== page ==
Reading to Write

A month ago, I did some work at a primary school. My job was to help 8-9 year old children with their reading and literacy skills. I believe some of the advice I was given to help them is applicable to us. How can we get better at writing if we don’t read? It’s rather like grammar; if we read writing that has good grammar, we tend to copy its style. The same applies to fiction. If we observe how other people’s fiction is written, we can know the difference between good and bad style. Here, I have adapted some of the key points from the handbook I was given for adults:

1. Higher order reading skills

This is thinking about the story beyond the narrative; rather, thinking about characters, real life situations and social context. Knowing why you have an opinion is a good place to start, and you should ask “why?”. These can be developed by reading articles in newspapers and magazines, reading reviews or going onto somewhere like Goodreads.

2. Comprehension

This is making sure you have understood what is happening in the book or poem. Do you know what happens in the story? Could you summarise a chapter in a paragraph? Are there any quotes which might he useful? Perhaps read an edition to with a glossary or footnotes, especially if it is academic, and think if you need to do the same. If you need to when reading, or writing, you might want to consult a dictionary for the meaning of a word.

3. Plot, or “story mountains”

Ah yes, the classic illustration to demonstrate how a plot works. We have rising, falling and building action. However, it might be worth keeping in mind that a writer’s version of the story mountain might differ to the reader’s, in terms of structure and terms. For instance, a writer might have: part 1, chapters 1-22 are the exposition. Whereas a reader might think “the moment where Lisa falls down the hole is the main conflict”.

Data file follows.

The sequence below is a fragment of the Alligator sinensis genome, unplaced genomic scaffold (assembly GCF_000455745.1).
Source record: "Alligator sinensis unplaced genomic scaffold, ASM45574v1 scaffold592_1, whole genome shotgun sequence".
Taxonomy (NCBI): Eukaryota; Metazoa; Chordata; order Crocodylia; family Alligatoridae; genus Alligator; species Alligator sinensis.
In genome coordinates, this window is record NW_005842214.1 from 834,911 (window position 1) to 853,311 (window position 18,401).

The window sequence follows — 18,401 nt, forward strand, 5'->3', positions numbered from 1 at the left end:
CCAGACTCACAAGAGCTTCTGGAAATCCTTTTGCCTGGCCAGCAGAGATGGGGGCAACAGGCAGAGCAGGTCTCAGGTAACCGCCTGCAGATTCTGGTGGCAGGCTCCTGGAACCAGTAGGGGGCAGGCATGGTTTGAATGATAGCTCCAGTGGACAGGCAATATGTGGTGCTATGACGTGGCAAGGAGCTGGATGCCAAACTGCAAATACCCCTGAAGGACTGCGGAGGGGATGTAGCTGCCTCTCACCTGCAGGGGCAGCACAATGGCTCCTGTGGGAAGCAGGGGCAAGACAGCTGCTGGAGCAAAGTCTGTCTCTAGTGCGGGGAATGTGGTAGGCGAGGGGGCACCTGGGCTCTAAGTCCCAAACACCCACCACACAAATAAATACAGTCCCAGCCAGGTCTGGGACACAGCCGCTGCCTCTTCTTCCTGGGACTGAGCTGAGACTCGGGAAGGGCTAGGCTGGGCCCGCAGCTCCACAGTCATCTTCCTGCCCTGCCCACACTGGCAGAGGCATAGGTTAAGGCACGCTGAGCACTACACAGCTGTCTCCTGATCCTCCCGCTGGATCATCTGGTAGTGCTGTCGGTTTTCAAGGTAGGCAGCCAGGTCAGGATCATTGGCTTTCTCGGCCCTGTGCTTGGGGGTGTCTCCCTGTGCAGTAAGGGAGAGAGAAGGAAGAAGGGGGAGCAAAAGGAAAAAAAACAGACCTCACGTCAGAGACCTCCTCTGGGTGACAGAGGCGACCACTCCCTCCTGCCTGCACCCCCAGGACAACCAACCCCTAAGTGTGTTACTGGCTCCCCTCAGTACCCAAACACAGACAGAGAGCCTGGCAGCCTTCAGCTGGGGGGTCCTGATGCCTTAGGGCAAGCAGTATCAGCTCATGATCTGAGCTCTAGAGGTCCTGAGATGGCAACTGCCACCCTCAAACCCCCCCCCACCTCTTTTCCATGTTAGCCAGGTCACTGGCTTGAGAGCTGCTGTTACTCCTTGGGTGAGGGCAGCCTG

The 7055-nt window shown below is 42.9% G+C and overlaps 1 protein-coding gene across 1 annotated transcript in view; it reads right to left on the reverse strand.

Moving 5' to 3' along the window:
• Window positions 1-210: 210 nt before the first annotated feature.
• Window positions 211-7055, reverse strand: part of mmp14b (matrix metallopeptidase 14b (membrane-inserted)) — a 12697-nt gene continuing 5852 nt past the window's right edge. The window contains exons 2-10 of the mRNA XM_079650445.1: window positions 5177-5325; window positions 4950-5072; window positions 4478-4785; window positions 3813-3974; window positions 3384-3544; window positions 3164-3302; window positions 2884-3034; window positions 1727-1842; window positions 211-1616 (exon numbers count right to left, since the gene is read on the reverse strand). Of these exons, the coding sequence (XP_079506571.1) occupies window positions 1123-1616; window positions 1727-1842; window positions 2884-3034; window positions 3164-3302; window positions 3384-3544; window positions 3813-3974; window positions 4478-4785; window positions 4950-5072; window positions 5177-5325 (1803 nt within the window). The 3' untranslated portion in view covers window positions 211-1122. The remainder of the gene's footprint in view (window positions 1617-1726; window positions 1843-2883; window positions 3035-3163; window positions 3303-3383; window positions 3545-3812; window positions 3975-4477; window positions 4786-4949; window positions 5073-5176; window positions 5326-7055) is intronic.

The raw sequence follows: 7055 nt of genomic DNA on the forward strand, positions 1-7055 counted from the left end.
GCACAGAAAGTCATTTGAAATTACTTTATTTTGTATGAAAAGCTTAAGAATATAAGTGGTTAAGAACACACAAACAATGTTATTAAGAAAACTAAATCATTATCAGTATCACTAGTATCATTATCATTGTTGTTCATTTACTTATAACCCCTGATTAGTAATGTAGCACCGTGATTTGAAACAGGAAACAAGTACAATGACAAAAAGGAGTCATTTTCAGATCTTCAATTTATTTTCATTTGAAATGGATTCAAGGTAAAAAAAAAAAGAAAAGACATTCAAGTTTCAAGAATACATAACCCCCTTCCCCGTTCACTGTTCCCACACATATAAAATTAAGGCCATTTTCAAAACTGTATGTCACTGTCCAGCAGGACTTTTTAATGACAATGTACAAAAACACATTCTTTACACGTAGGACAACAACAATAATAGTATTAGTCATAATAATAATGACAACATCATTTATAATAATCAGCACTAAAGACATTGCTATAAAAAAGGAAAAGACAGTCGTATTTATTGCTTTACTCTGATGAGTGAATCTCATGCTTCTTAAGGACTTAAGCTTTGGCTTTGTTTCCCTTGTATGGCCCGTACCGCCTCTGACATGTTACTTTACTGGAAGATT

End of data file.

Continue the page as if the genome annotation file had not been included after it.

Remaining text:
4. Bloom’s Taxonomy

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This diagram is, in part, an illustration of the book comprehensionImagine you’re in a book club or seminar, asking the members questions about the book. There are several categories, illustrated in the flower design, that indicate the parts of reading, such as knowledge and evaluation, which put your skills to the test.

Quoth The Wordsmith

663092_26111643 You’ll often hear that in order to write, you need to read. Many prominent authors stick by it and advise aspiring writers to make a practice of always having a piece of literature on the go. It’s good advice, as long as you know that if you are reading to write, you need to look at the writing that you are reading differently. Here’s how I do it:

-Accept and note the areas that you have trouble with, whether they include dialogue, structure, characterization, setting, etc. Know and embrace the fact that you have room to improve.

-Pick a story or a book (or a few!) that really made an impression on you in terms of style, tone, and connection. It should be something that you don’t mind reading again, and that you would give a glowing review.

-Read the story slowly. Take your time. Figure out how that story…

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